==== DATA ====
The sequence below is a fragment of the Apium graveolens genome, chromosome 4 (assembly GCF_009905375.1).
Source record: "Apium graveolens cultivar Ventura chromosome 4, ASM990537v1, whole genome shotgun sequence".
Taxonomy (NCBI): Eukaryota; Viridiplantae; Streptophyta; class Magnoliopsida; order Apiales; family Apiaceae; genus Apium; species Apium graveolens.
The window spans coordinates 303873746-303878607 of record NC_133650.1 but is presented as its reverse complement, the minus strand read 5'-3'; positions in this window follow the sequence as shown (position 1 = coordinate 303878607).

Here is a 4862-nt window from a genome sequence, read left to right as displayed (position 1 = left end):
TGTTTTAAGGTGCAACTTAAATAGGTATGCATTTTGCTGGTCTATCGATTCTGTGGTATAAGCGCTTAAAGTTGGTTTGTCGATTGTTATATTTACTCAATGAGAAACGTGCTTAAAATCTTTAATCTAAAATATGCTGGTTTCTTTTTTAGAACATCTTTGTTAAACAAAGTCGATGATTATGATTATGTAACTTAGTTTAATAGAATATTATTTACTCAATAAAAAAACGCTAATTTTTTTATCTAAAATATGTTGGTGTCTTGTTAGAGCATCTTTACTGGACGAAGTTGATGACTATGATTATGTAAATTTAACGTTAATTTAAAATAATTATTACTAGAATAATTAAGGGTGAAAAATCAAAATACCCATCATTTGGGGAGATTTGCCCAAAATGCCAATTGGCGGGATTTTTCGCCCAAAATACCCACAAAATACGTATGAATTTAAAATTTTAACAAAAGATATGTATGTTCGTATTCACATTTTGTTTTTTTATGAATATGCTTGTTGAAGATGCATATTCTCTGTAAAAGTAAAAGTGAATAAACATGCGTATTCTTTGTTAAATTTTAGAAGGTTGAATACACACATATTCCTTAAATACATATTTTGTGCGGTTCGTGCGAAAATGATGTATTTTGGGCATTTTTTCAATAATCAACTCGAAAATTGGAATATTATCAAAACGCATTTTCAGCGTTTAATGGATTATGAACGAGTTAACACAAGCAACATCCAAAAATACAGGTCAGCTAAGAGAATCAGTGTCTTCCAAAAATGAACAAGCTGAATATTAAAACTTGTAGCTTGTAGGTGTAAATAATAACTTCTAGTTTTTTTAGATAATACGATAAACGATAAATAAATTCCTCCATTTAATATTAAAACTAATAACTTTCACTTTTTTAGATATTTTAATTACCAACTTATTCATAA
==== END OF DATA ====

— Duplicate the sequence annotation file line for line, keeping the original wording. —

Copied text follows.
The sequence below is a fragment of the Apium graveolens genome, chromosome 4 (assembly GCF_009905375.1).
Source record: "Apium graveolens cultivar Ventura chromosome 4, ASM990537v1, whole genome shotgun sequence".
Taxonomy (NCBI): Eukaryota; Viridiplantae; Streptophyta; class Magnoliopsida; order Apiales; family Apiaceae; genus Apium; species Apium graveolens.
The window spans coordinates 303873746-303878607 of record NC_133650.1 but is presented as its reverse complement, the minus strand read 5'-3'; positions in this window follow the sequence as shown (position 1 = coordinate 303878607).

Here is a 4862-nt window from a genome sequence, read left to right as displayed (position 1 = left end):
TGTTTTAAGGTGCAACTTAAATAGGTATGCATTTTGCTGGTCTATCGATTCTGTGGTATAAGCGCTTAAAGTTGGTTTGTCGATTGTTATATTTACTCAATGAGAAACGTGCTTAAAATCTTTAATCTAAAATATGCTGGTTTCTTTTTTAGAACATCTTTGTTAAACAAAGTCGATGATTATGATTATGTAACTTAGTTTAATAGAATATTATTTACTCAATAAAAAAACGCTAATTTTTTTATCTAAAATATGTTGGTGTCTTGTTAGAGCATCTTTACTGGACGAAGTTGATGACTATGATTATGTAAATTTAACGTTAATTTAAAATAATTATTACTAGAATAATTAAGGGTGAAAAATCAAAATACCCATCATTTGGGGAGATTTGCCCAAAATGCCAATTGGCGGGATTTTTCGCCCAAAATACCCACAAAATACGTATGAATTTAAAATTTTAACAAAAGATATGTATGTTCGTATTCACATTTTGTTTTTTTATGAATATGCTTGTTGAAGATGCATATTCTCTGTAAAAGTAAAAGTGAATAAACATGCGTATTCTTTGTTAAATTTTAGAAGGTTGAATACACACATATTCCTTAAATACATATTTTGTGCGGTTCGTGCGAAAATGATGTATTTTGGGCATTTTTTCAATAATCAACTCGAAAATTGGAATATTATCAAAACGCATTTTCAGCGTTTAATGGATTATGAACGAGTTAACACAAGCAACATCCAAAAATACAGGTCAGCTAAGAGAATCAGTGTCTTCCAAAAATGAACAAGCTGAATATTAAAACTTGTAGCTTGTAGGTGTAAATAATAACTTCTAGTTTTTTTAGATAATACGATAAACGATAAATAAATTCCTCCATTTAATATTAAAACTAATAACTTTCACTTTTTTAGATATTTTAATTACCAACTTATTCATAA